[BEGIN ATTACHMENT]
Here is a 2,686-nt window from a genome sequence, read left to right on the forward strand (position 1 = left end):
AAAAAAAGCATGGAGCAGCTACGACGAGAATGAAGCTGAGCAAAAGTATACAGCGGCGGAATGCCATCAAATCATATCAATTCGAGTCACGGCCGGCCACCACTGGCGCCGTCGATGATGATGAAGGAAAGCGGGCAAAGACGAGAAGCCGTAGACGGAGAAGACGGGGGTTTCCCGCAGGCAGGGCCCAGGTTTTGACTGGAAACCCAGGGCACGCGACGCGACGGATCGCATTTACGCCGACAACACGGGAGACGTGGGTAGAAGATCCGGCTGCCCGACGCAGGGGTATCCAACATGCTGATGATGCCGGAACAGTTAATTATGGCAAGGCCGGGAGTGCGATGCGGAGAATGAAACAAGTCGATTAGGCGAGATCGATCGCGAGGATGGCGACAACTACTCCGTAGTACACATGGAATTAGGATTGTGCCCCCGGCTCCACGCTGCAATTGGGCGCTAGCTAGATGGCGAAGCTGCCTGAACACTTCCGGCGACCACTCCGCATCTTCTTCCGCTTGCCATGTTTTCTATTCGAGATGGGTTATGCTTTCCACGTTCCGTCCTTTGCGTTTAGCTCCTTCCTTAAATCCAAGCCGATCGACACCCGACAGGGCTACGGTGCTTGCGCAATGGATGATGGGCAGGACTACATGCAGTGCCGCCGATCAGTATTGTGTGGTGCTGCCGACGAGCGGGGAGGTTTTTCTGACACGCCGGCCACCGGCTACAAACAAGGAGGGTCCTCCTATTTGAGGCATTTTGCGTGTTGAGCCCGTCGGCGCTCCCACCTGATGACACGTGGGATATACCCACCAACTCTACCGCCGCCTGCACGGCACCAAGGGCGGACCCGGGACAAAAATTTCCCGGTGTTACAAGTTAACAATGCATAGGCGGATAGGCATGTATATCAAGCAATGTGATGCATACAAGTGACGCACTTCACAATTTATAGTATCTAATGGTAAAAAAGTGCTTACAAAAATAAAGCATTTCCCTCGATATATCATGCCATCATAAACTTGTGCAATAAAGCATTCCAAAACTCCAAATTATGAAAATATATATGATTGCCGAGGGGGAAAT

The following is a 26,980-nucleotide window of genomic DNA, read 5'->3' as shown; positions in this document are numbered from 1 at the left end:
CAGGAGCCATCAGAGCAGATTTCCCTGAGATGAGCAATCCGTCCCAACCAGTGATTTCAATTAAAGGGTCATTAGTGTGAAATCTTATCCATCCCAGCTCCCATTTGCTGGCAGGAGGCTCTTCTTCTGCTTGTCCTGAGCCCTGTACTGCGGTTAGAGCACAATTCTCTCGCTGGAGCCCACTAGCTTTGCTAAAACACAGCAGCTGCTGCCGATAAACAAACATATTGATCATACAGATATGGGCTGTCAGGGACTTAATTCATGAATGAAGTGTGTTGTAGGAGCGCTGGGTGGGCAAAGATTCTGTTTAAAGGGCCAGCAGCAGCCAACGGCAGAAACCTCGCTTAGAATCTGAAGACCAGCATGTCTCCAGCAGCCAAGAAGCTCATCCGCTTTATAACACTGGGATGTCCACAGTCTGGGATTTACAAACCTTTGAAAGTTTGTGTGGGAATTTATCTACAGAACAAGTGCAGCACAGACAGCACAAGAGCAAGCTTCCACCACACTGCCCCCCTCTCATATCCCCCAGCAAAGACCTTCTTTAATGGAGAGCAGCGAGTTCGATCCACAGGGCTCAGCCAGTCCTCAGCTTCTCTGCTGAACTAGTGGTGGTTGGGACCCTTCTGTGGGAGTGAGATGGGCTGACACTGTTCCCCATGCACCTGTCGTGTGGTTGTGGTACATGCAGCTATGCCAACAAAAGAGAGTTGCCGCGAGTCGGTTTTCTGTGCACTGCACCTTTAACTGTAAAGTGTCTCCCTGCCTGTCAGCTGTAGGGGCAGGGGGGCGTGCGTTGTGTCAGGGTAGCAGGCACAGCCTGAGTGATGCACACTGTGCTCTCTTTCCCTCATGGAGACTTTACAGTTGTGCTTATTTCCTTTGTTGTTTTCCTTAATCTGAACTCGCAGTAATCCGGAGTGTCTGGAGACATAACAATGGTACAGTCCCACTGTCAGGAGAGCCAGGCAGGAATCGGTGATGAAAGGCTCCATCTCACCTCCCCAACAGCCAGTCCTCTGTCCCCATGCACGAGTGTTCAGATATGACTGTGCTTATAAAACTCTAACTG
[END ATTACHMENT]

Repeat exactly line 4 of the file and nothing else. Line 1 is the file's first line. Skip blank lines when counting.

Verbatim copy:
CAGGAGCCATCAGAGCAGATTTCCCTGAGATGAGCAATCCGTCCCAACCAGTGATTTCAATTAAAGGGTCATTAGTGTGAAATCTTATCCATCCCAGCTCCCATTTGCTGGCAGGAGGCTCTTCTTCTGCTTGTCCTGAGCCCTGTACTGCGGTTAGAGCACAATTCTCTCGCTGGAGCCCACTAGCTTTGCTAAAACACAGCAGCTGCTGCCGATAAACAAACATATTGATCATACAGATATGGGCTGTCAGGGACTTAATTCATGAATGAAGTGTGTTGTAGGAGCGCTGGGTGGGCAAAGATTCTGTTTAAAGGGCCAGCAGCAGCCAACGGCAGAAACCTCGCTTAGAATCTGAAGACCAGCATGTCTCCAGCAGCCAAGAAGCTCATCCGCTTTATAACACTGGGATGTCCACAGTCTGGGATTTACAAACCTTTGAAAGTTTGTGTGGGAATTTATCTACAGAACAAGTGCAGCACAGACAGCACAAGAGCAAGCTTCCACCACACTGCCCCCCTCTCATATCCCCCAGCAAAGACCTTCTTTAATGGAGAGCAGCGAGTTCGATCCACAGGGCTCAGCCAGTCCTCAGCTTCTCTGCTGAACTAGTGGTGGTTGGGACCCTTCTGTGGGAGTGAGATGGGCTGACACTGTTCCCCATGCACCTGTCGTGTGGTTGTGGTACATGCAGCTATGCCAACAAAAGAGAGTTGCCGCGAGTCGGTTTTCTGTGCACTGCACCTTTAACTGTAAAGTGTCTCCCTGCCTGTCAGCTGTAGGGGCAGGGGGGCGTGCGTTGTGTCAGGGTAGCAGGCACAGCCTGAGTGATGCACACTGTGCTCTCTTTCCCTCATGGAGACTTTACAGTTGTGCTTATTTCCTTTGTTGTTTTCCTTAATCTGAACTCGCAGTAATCCGGAGTGTCTGGAGACATAACAATGGTACAGTCCCACTGTCAGGAGAGCCAGGCAGGAATCGGTGATGAAAGGCTCCATCTCACCTCCCCAACAGCCAGTCCTCTGTCCCCATGCACGAGTGTTCAGATATGACTGTGCTTATAAAACTCTAACTG